EMYA 2016 winners announced on 9 April
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This year's European Museum of the Year Awards were held in San Sebastian, Spain. For the 39th time the European Museum Forum (EMF) recognised the value of public engagement in museums.

The European Museum of the Year Award 2016 goes to POLIN - Museum of the History of Polish Jews. The museum that is situated at the site of a once vibrant Jewish neighborhood, which became the site of the Warsaw Ghetto from October 1940 to May 1943,  presents the 1000 years of history of Polish Jews and their contribution to the region and to Europe, from the first settlement to the present time.

The jury particularly honored the museum for serving very large and very diverse audiences, stating that the "POLIN now serves as an absorbing place to confront and examine the perpetually relevant questions of how a co-existence, however fraught, can suddenly transfigure into an absolute rupture, into the near eradication of a whole population and destruction of a culture."

The EMF, who has a long-term partnership with NEMO, also awarded the Council of Europe Museum Prize, the Kenneth Hudson Award, the Silletto Prize and special commendations during the ceremony on 9 April.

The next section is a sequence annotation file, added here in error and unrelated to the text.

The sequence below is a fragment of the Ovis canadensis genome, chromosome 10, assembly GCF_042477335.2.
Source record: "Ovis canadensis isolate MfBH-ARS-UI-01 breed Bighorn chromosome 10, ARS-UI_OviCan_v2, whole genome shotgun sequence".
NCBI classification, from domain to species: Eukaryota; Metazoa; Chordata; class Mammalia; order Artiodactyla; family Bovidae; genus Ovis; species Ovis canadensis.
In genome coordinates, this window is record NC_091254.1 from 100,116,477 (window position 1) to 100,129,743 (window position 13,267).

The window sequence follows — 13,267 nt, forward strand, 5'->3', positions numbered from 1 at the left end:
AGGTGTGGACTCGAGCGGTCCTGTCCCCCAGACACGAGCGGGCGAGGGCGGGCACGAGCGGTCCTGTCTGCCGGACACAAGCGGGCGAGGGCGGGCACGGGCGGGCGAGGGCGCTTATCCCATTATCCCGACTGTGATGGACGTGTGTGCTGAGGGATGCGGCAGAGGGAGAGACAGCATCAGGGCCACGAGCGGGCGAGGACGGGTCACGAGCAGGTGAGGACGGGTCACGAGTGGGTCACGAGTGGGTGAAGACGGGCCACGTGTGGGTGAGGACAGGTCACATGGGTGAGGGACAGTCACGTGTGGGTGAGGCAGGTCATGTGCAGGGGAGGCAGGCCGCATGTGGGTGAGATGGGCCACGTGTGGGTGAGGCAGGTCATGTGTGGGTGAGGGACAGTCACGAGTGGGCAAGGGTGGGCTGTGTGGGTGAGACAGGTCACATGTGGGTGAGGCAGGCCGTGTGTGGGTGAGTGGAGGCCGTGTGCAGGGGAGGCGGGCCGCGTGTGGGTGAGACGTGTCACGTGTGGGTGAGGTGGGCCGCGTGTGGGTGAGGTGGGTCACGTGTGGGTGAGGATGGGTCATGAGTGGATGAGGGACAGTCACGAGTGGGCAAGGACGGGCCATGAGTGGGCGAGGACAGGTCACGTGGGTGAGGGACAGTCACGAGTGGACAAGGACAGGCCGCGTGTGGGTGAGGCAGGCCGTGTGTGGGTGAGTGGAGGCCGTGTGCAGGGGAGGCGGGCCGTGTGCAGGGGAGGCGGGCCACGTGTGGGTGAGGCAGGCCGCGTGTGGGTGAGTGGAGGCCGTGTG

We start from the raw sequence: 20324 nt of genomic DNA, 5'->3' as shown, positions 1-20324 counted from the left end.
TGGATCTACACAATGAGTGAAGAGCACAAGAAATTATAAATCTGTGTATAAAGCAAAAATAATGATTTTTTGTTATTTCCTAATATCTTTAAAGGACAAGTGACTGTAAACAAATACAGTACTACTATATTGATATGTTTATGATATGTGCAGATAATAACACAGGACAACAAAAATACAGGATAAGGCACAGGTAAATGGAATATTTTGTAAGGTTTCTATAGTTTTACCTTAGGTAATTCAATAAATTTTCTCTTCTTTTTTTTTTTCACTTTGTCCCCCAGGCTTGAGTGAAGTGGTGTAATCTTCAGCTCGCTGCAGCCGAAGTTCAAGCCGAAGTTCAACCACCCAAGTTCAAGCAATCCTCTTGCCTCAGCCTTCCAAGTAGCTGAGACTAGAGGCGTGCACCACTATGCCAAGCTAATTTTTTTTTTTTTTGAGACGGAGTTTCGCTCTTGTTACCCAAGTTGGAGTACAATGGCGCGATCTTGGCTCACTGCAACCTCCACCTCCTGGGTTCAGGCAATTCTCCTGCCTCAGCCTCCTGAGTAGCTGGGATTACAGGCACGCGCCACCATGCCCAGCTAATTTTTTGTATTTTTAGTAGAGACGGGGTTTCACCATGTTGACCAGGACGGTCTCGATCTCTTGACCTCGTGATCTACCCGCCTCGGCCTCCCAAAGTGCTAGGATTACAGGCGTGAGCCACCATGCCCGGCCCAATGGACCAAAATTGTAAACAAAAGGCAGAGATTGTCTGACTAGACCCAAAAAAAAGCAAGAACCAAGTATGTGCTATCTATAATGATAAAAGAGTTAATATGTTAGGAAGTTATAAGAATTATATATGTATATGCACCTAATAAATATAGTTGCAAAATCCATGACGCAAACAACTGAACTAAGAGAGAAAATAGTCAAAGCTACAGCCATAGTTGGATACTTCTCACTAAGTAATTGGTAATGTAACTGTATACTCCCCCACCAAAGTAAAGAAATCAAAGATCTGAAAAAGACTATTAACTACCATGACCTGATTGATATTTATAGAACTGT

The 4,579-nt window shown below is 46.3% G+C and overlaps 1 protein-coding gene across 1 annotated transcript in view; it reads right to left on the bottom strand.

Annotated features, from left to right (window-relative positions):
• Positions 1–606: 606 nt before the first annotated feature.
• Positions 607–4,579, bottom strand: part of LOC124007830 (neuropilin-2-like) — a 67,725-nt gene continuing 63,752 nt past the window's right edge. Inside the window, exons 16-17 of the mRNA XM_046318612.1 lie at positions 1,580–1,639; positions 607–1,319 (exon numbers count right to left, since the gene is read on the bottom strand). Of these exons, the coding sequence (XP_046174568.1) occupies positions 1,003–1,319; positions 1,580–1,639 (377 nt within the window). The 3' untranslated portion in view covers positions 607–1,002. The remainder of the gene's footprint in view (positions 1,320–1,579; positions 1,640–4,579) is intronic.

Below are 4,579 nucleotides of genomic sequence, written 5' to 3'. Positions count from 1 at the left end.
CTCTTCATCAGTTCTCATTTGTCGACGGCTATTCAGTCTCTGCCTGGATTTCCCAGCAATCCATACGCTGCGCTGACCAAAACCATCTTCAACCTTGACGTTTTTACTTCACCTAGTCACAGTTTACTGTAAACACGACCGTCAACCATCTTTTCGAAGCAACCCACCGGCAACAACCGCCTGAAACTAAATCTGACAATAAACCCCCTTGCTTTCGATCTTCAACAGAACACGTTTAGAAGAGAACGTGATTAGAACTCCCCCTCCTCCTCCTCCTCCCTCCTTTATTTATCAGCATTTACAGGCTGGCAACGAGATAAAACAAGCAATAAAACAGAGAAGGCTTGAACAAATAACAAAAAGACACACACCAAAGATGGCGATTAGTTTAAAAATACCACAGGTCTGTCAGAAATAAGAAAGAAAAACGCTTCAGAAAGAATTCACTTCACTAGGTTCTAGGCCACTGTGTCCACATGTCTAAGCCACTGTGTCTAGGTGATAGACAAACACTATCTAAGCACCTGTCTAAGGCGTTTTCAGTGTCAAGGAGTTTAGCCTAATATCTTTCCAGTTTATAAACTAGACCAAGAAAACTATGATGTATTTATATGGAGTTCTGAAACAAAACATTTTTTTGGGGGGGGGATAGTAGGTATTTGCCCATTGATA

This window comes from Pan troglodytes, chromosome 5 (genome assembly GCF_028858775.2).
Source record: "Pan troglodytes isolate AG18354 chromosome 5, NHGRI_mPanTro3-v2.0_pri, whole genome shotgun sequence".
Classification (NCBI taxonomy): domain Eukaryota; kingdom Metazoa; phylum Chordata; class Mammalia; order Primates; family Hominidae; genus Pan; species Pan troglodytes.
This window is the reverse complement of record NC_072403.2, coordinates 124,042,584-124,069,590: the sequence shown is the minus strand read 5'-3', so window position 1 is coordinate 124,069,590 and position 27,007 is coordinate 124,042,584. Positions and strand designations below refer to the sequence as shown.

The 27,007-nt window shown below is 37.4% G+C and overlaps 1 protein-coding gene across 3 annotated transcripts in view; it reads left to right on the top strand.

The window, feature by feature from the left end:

Winner of the Council of Europe Museum Prize was the European Solidarity Centre located in Gdansk, Poland. The jury was particularly impressed by the narrative that presents the history of this movement in different ways and with a look towards the future. Furthermore the centre, which is located among an educational, research and academic centre, an archive, a library, a multimedia library and more wants to serve as a public meeting space focused on citizenship, democracy and solidarity.

Additionally the Siletto Prize 2016 honoring excellence in working with the local community and involving volunteers was given to the Vukovar City Museum in Vukovar, Croatia. The museum displaying the younger history of the region, particularly the Yugoslav Wars, plays an important role in  "reconstructing social and cultural life in Vukovar."

The Kenneth Hudson Award is given in recognition of the most unusual and daring achievement that challenges common perceptions of the role of museums in society. Kenneth Hudson was the founder of EMF and EMYA and this year's awards marked his centenary. It went to Micropia, Amsterdam, The Netherlands, which in its exhibition uses technologies of shared and projected microscopy to present to the public microbial life, adding didactic elements that "impart information in a witty and effective manner. Integral to the success of the principal display is the biological laboratory staffed by volunteers and professional scientists working in a space fully visible to the visitor."

The special commendations from the EMYA Judges Panel include the Museum of Bibracte in Mont Beuvray in France, the Archeological Museum of Tegea in Greece, the permanent exhibitions within the Monument to Victory in Bolzano, Italy and the Whithworth Art Gallery in Manchester, UK.

The 39th Award ceremony was organised by EMF in collaboration with TOPIC, Tolosa’s International Puppet Centre, on 9 April 2016 in San Sebastian, Spain. The ceremony was attended by over 200 people from 29 European countries.